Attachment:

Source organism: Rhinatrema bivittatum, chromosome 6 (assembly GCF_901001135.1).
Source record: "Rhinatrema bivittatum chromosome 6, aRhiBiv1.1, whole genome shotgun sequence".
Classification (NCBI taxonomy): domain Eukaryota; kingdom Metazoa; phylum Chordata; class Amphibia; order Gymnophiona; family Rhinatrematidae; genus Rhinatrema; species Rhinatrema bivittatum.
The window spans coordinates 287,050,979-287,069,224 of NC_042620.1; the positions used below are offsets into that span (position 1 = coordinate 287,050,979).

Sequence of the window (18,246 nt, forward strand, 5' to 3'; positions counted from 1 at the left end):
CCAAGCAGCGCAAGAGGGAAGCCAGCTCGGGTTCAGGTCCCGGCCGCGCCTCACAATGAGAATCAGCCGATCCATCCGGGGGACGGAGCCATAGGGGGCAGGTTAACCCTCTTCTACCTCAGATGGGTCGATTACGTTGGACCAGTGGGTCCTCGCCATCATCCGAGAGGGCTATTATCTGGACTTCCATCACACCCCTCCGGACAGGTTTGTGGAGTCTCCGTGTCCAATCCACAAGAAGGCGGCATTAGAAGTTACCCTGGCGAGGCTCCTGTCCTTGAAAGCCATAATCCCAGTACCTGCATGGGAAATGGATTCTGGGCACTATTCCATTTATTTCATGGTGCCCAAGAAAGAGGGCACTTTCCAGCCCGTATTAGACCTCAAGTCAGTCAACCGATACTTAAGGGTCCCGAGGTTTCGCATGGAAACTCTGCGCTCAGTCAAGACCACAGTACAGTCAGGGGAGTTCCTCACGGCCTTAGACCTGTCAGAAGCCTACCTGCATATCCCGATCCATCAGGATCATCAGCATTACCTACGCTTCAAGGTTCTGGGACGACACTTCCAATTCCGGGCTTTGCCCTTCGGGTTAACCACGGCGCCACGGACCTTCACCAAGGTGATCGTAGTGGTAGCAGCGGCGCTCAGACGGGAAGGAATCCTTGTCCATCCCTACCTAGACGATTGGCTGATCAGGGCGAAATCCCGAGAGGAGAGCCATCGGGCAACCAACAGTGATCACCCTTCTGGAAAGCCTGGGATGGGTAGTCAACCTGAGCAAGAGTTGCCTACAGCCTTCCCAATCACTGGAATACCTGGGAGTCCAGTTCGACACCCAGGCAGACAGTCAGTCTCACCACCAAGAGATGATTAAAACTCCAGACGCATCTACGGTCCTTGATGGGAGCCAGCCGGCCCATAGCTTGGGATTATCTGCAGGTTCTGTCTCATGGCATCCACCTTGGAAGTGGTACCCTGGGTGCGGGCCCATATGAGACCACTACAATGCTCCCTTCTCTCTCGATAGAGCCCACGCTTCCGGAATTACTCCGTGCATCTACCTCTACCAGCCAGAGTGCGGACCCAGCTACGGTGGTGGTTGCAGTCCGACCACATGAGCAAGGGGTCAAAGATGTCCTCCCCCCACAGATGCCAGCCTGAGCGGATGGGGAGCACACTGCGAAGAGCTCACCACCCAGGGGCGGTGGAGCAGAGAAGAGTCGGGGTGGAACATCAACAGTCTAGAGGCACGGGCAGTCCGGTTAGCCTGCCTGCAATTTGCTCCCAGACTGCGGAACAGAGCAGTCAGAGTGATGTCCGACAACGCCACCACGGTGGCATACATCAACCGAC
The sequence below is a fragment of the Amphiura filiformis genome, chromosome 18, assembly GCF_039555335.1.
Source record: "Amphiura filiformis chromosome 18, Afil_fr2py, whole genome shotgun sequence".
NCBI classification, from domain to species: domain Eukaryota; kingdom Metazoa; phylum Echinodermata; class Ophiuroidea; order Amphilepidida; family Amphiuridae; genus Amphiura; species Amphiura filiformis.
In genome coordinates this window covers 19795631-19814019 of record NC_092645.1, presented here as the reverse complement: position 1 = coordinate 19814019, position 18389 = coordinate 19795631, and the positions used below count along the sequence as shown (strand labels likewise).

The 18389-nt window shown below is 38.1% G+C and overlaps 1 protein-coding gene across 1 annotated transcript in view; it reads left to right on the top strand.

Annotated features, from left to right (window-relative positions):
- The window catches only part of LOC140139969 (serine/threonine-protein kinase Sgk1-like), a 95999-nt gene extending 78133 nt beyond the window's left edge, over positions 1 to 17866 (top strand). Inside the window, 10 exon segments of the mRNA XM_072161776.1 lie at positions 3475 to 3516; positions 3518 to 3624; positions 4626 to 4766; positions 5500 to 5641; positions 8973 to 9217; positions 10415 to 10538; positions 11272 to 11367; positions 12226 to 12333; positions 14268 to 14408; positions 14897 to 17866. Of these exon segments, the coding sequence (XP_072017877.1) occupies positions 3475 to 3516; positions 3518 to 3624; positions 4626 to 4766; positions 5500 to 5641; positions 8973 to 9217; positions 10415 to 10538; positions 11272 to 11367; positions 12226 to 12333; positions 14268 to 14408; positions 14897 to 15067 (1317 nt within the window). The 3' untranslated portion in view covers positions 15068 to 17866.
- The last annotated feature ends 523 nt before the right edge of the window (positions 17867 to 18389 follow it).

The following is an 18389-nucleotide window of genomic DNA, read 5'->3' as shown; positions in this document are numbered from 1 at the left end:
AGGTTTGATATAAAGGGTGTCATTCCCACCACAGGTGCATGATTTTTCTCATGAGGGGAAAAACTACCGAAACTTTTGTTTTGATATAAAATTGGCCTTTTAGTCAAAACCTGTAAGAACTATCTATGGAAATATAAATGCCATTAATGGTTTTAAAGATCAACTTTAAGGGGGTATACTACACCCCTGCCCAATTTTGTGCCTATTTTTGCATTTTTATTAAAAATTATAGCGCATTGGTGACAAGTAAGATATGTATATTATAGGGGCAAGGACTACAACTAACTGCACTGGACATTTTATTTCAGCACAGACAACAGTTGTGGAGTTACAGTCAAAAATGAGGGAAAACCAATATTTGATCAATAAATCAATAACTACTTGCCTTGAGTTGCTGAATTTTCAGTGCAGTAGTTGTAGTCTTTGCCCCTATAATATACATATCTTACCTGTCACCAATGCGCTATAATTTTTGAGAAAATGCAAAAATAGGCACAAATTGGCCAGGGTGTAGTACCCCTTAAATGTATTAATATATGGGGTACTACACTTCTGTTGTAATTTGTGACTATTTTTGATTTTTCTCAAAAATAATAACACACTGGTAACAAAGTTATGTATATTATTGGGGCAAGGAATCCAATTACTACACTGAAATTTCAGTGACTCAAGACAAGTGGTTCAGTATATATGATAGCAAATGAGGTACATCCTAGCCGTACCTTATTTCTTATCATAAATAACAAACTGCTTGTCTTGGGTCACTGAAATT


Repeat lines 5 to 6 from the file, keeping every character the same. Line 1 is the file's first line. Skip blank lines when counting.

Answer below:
Sequence of the window (18,246 nt, forward strand, 5' to 3'; positions counted from 1 at the left end):
CCAAGCAGCGCAAGAGGGAAGCCAGCTCGGGTTCAGGTCCCGGCCGCGCCTCACAATGAGAATCAGCCGATCCATCCGGGGGACGGAGCCATAGGGGGCAGGTTAACCCTCTTCTACCTCAGATGGGTCGATTACGTTGGACCAGTGGGTCCTCGCCATCATCCGAGAGGGCTATTATCTGGACTTCCATCACACCCCTCCGGACAGGTTTGTGGAGTCTCCGTGTCCAATCCACAAGAAGGCGGCATTAGAAGTTACCCTGGCGAGGCTCCTGTCCTTGAAAGCCATAATCCCAGTACCTGCATGGGAAATGGATTCTGGGCACTATTCCATTTATTTCATGGTGCCCAAGAAAGAGGGCACTTTCCAGCCCGTATTAGACCTCAAGTCAGTCAACCGATACTTAAGGGTCCCGAGGTTTCGCATGGAAACTCTGCGCTCAGTCAAGACCACAGTACAGTCAGGGGAGTTCCTCACGGCCTTAGACCTGTCAGAAGCCTACCTGCATATCCCGATCCATCAGGATCATCAGCATTACCTACGCTTCAAGGTTCTGGGACGACACTTCCAATTCCGGGCTTTGCCCTTCGGGTTAACCACGGCGCCACGGACCTTCACCAAGGTGATCGTAGTGGTAGCAGCGGCGCTCAGACGGGAAGGAATCCTTGTCCATCCCTACCTAGACGATTGGCTGATCAGGGCGAAATCCCGAGAGGAGAGCCATCGGGCAACCAACAGTGATCACCCTTCTGGAAAGCCTGGGATGGGTAGTCAACCTGAGCAAGAGTTGCCTACAGCCTTCCCAATCACTGGAATACCTGGGAGTCCAGTTCGACACCCAGGCAGACAGTCAGTCTCACCACCAAGAGATGATTAAAACTCCAGACGCATCTACGGTCCTTGATGGGAGCCAGCCGGCCCATAGCTTGGGATTATCTGCAGGTTCTGTCTCATGGCATCCACCTTGGAAGTGGTACCCTGGGTGCGGGCCCATATGAGACCACTACAATGCTCCCTTCTCTCTCGATAGAGCCCACGCTTCCGGAATTACTCCGTGCATCTACCTCTACCAGCCAGAGTGCGGACCCAGCTACGGTGGTGGTTGCAGTCCGACCACATGAGCAAGGGGTCAAAGATGTCCTCCCCCCACAGATGCCAGCCTGAGCGGATGGGGAGCACACTGCGAAGAGCTCACCACCCAGGGGCGGTGGAGCAGAGAAGAGTCGGGGTGGAACATCAACAGTCTAGAGGCACGGGCAGTCCGGTTAGCCTGCCTGCAATTTGCTCCCAGACTGCGGAACAGAGCAGTCAGAGTGATGTCCGACAACGCCACCACGGTGGCATACATCAACCGAC